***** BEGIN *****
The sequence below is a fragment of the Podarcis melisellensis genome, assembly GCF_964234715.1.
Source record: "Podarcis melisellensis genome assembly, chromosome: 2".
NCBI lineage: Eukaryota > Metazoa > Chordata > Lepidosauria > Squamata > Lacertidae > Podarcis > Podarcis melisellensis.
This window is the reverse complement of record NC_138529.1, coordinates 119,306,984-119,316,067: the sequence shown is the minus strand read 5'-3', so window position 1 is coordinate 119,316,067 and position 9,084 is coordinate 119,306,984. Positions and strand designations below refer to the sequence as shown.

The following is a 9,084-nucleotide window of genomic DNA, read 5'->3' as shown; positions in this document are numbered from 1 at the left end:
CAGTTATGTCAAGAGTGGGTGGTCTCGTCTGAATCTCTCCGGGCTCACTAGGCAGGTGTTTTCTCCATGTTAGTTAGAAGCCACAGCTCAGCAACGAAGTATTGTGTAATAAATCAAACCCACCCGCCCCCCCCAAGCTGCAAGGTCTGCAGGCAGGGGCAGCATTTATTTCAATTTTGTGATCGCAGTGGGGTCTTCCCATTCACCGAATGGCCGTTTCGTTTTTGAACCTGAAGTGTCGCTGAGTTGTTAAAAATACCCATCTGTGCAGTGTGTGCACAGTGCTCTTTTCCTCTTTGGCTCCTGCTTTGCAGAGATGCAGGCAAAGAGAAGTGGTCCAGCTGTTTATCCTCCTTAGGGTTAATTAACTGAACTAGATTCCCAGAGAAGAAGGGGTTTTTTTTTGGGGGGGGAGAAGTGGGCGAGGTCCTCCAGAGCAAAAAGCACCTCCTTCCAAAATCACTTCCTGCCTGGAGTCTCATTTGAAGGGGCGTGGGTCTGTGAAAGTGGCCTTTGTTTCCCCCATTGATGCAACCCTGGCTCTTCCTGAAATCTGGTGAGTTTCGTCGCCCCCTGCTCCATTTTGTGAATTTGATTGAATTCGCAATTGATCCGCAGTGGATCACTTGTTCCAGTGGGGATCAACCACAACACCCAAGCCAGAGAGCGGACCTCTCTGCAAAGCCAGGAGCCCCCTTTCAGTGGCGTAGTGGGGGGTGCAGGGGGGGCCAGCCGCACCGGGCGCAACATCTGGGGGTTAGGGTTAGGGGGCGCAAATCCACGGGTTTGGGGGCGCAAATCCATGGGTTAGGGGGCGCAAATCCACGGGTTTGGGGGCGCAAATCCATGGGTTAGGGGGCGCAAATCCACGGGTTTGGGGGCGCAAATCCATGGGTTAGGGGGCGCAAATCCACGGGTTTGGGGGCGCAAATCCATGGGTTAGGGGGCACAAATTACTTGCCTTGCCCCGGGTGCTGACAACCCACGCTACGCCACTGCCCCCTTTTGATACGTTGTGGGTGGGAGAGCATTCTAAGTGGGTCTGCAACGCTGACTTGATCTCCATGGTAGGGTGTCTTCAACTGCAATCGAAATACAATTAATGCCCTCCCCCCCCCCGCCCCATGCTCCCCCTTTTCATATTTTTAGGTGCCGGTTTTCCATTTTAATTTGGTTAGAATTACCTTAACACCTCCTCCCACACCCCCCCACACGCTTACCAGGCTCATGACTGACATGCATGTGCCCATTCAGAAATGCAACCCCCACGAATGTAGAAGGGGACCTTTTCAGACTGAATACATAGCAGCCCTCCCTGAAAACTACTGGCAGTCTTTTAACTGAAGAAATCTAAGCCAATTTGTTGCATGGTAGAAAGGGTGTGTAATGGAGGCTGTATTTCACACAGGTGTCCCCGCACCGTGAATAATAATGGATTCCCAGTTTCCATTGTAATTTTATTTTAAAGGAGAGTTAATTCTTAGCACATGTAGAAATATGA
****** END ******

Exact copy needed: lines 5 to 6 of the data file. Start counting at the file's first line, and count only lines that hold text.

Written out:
The following is a 9,084-nucleotide window of genomic DNA, read 5'->3' as shown; positions in this document are numbered from 1 at the left end:
CAGTTATGTCAAGAGTGGGTGGTCTCGTCTGAATCTCTCCGGGCTCACTAGGCAGGTGTTTTCTCCATGTTAGTTAGAAGCCACAGCTCAGCAACGAAGTATTGTGTAATAAATCAAACCCACCCGCCCCCCCCAAGCTGCAAGGTCTGCAGGCAGGGGCAGCATTTATTTCAATTTTGTGATCGCAGTGGGGTCTTCCCATTCACCGAATGGCCGTTTCGTTTTTGAACCTGAAGTGTCGCTGAGTTGTTAAAAATACCCATCTGTGCAGTGTGTGCACAGTGCTCTTTTCCTCTTTGGCTCCTGCTTTGCAGAGATGCAGGCAAAGAGAAGTGGTCCAGCTGTTTATCCTCCTTAGGGTTAATTAACTGAACTAGATTCCCAGAGAAGAAGGGGTTTTTTTTTGGGGGGGGAGAAGTGGGCGAGGTCCTCCAGAGCAAAAAGCACCTCCTTCCAAAATCACTTCCTGCCTGGAGTCTCATTTGAAGGGGCGTGGGTCTGTGAAAGTGGCCTTTGTTTCCCCCATTGATGCAACCCTGGCTCTTCCTGAAATCTGGTGAGTTTCGTCGCCCCCTGCTCCATTTTGTGAATTTGATTGAATTCGCAATTGATCCGCAGTGGATCACTTGTTCCAGTGGGGATCAACCACAACACCCAAGCCAGAGAGCGGACCTCTCTGCAAAGCCAGGAGCCCCCTTTCAGTGGCGTAGTGGGGGGTGCAGGGGGGGCCAGCCGCACCGGGCGCAACATCTGGGGGTTAGGGTTAGGGGGCGCAAATCCACGGGTTTGGGGGCGCAAATCCATGGGTTAGGGGGCGCAAATCCACGGGTTTGGGGGCGCAAATCCATGGGTTAGGGGGCGCAAATCCACGGGTTTGGGGGCGCAAATCCATGGGTTAGGGGGCGCAAATCCACGGGTTTGGGGGCGCAAATCCATGGGTTAGGGGGCACAAATTACTTGCCTTGCCCCGGGTGCTGACAACCCACGCTACGCCACTGCCCCCTTTTGATACGTTGTGGGTGGGAGAGCATTCTAAGTGGGTCTGCAACGCTGACTTGATCTCCATGGTAGGGTGTCTTCAACTGCAATCGAAATACAATTAATGCCCTCCCCCCCCCCGCCCCATGCTCCCCCTTTTCATATTTTTAGGTGCCGGTTTTCCATTTTAATTTGGTTAGAATTACCTTAACACCTCCTCCCACACCCCCCCACACGCTTACCAGGCTCATGACTGACATGCATGTGCCCATTCAGAAATGCAACCCCCACGAATGTAGAAGGGGACCTTTTCAGACTGAATACATAGCAGCCCTCCCTGAAAACTACTGGCAGTCTTTTAACTGAAGAAATCTAAGCCAATTTGTTGCATGGTAGAAAGGGTGTGTAATGGAGGCTGTATTTCACACAGGTGTCCCCGCACCGTGAATAATAATGGATTCCCAGTTTCCATTGTAATTTTATTTTAAAGGAGAGTTAATTCTTAGCACATGTAGAAATATGA